ASTR/TLA 2011: Economies of Theatre (http://www.astr.org/featured-news/205-astr-2011-cfp)
Working Session Call for Papers
Session title: Trading (on) Minority Stock: Changing Identities within Theatrical Markets of History, Theory, and Performance
For: Theatre, Performance Studies, History, Economics, and related fields
Description: This roundtable session will explore the stakes of changing minority identities over time. That is, how does the theatrical currency of an ethnic and/or minority (read: non-“white” and/or non-“hetero”) identity increase or decrease given the historical context in which it is being discussed? Does any set of identities hold sway over others in particular eras, and can we understand why?
In essence, this roundtable seeks to understand, through dialogue, the changing nature of identity: who is identified as whom? Who stands to benefit or to gain from the utilization of certain identities onstage and in theoretical discourse? What are the stakes for claiming an identity as a scholar or for historical agents?
For example, papers can consider these questions in the context of historical moments of performance, contemporary controversies surrounding identity and theatre practitioners or performances, historiographical concerns for theatre history, or similar.
Possible questions to consider:
1. Can historical context be thought of in terms of market circumstances? That is, how can the timing of when these identities gain traction - in theoretical discourse and on the stage – be informed by the rise and fall of specific historical contexts? Alternately, how might historical agents engineer the rise and fall of minority identities despite the market fluctuations?
2. How do these fluctuating markets influence the vocabulary used by contemporaries and historians to identify historical actors and structures? Given this, how can historians treat these identities responsibly across different eras?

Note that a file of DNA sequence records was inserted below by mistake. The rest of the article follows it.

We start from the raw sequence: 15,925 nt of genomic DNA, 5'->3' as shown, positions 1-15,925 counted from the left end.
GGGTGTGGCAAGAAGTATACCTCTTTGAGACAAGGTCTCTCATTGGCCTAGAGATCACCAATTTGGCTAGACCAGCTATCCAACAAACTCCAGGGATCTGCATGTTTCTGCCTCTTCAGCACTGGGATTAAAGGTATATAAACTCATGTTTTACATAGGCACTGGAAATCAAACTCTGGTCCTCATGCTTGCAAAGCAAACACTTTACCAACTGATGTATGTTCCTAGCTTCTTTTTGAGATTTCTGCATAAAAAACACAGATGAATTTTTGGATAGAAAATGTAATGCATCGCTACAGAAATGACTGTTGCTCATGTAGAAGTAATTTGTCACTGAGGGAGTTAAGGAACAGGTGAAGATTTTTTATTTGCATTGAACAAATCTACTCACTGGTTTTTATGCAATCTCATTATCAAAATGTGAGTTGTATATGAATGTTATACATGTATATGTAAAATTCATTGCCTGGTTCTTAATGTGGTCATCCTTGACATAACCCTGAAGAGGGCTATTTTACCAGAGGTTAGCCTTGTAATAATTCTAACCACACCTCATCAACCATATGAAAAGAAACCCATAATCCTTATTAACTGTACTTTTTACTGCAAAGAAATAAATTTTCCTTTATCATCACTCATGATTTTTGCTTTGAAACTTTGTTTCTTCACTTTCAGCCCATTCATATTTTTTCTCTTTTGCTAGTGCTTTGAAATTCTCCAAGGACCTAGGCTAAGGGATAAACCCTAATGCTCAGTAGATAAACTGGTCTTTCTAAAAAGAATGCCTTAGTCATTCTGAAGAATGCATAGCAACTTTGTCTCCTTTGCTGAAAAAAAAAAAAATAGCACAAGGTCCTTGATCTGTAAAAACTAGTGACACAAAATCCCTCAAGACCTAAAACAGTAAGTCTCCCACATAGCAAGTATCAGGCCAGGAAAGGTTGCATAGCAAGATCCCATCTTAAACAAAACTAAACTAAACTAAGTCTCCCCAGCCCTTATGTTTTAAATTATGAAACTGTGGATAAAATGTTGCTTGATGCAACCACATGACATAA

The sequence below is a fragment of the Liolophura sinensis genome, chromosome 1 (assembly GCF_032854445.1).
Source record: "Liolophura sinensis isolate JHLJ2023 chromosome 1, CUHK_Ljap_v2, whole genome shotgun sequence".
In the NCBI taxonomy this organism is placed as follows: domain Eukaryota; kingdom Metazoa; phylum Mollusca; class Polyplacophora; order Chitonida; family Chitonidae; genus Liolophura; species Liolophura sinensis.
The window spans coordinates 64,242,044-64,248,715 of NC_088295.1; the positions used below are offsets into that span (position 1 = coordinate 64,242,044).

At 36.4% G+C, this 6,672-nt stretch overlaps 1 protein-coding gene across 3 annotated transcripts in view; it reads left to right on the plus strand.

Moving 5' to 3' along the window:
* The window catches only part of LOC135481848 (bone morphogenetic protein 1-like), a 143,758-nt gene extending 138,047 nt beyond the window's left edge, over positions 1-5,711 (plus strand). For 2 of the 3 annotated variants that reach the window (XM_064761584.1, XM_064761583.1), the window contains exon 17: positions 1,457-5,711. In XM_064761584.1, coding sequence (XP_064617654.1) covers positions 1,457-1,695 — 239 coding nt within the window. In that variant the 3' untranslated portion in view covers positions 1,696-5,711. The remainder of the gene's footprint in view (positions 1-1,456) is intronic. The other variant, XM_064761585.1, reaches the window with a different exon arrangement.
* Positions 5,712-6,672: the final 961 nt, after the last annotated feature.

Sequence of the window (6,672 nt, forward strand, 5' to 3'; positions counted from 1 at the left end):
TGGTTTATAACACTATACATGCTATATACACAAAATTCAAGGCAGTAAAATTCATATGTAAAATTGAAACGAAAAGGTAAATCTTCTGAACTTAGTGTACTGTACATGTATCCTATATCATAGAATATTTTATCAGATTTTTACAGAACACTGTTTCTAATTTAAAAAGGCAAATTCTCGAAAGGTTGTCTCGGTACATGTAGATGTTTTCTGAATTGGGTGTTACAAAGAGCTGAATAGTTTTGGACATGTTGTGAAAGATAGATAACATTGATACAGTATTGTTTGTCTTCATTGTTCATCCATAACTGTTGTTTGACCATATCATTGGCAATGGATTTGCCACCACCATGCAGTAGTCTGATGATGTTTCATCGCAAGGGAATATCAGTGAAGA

3. Can minority identities be thought of in terms of derivatives? How do theatre discourse and performance link minority identities to a perceived or hoped-for future?
4. How are these identities traded on in theory and in practice? What market circumstances converge to make certain minority identities into productive payoffs onstage or in theory?
5. In what ways do minority identities interplay between theory and practice? That is, do the identities on which discourse focuses also end up being the identities on which stage performance focuses, and vice versa? How do minority identities become a shared conversation between theory and practice, traded up or down, depending on historical circumstances?
Participation: Participants will be asked to prepare papers ahead of time to circulate among the group. This will form the basis for a three-part discussion at the conference. Within the session time, participants will contribute to a larger group discussion, as well as small group discussions.
By the end of the working group, participants and audience members should be able to articulate significant questions of identity and the act of identifying that circulate throughout the history and theory of theatre and performance.
Submission: Please send abstracts (500 words) and a brief biography (300 words) to Esther Terry (email@example.com).
For general information: visit http://www.astr.org/conference/working-sessions-guidelines
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